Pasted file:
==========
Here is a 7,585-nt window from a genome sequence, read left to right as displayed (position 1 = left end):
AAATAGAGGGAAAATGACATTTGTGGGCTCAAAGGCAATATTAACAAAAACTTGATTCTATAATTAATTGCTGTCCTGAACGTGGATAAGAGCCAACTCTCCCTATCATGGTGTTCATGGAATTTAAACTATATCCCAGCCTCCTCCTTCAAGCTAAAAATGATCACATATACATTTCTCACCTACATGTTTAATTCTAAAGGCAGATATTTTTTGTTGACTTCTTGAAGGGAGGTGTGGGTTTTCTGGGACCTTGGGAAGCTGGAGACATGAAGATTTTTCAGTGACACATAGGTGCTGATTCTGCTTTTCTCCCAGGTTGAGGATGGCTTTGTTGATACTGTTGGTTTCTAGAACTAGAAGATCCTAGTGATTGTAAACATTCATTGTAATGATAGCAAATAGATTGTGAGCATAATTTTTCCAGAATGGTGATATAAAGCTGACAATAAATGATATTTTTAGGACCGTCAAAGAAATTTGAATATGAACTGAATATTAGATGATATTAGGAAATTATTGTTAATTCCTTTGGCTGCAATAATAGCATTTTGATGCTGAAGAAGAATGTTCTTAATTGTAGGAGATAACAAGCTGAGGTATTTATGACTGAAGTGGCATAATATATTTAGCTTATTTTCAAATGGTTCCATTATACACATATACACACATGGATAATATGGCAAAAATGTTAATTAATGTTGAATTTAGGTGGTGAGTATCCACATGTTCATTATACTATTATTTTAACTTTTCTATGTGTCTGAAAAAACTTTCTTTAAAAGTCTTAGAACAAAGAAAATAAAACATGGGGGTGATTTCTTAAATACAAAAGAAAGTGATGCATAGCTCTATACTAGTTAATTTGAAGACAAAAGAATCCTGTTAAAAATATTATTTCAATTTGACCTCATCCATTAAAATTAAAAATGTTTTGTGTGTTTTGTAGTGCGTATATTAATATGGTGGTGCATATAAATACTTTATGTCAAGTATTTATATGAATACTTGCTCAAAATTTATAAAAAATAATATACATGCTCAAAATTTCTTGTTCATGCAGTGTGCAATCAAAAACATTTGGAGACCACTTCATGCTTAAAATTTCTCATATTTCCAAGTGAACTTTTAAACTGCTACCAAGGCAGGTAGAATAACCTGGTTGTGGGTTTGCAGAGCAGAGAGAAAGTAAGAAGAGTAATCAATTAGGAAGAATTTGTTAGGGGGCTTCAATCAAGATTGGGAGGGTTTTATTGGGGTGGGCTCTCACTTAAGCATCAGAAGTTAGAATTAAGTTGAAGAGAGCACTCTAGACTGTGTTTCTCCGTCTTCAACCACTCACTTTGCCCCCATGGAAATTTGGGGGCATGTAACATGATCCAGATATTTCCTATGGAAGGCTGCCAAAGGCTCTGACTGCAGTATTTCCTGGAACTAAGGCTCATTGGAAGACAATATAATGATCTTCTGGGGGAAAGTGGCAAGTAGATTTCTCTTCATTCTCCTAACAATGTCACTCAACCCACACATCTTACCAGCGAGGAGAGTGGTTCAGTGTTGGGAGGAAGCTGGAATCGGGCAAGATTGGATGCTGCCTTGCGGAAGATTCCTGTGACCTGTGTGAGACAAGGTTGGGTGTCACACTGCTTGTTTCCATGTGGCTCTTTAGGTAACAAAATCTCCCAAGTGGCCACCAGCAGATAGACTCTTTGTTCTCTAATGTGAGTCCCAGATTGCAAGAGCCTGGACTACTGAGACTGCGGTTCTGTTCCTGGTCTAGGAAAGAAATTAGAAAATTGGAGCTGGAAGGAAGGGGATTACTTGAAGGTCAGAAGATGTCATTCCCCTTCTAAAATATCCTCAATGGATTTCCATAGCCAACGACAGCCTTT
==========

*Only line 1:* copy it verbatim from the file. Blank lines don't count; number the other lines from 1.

Here is a 7,585-nt window from a genome sequence, read left to right as displayed (position 1 = left end):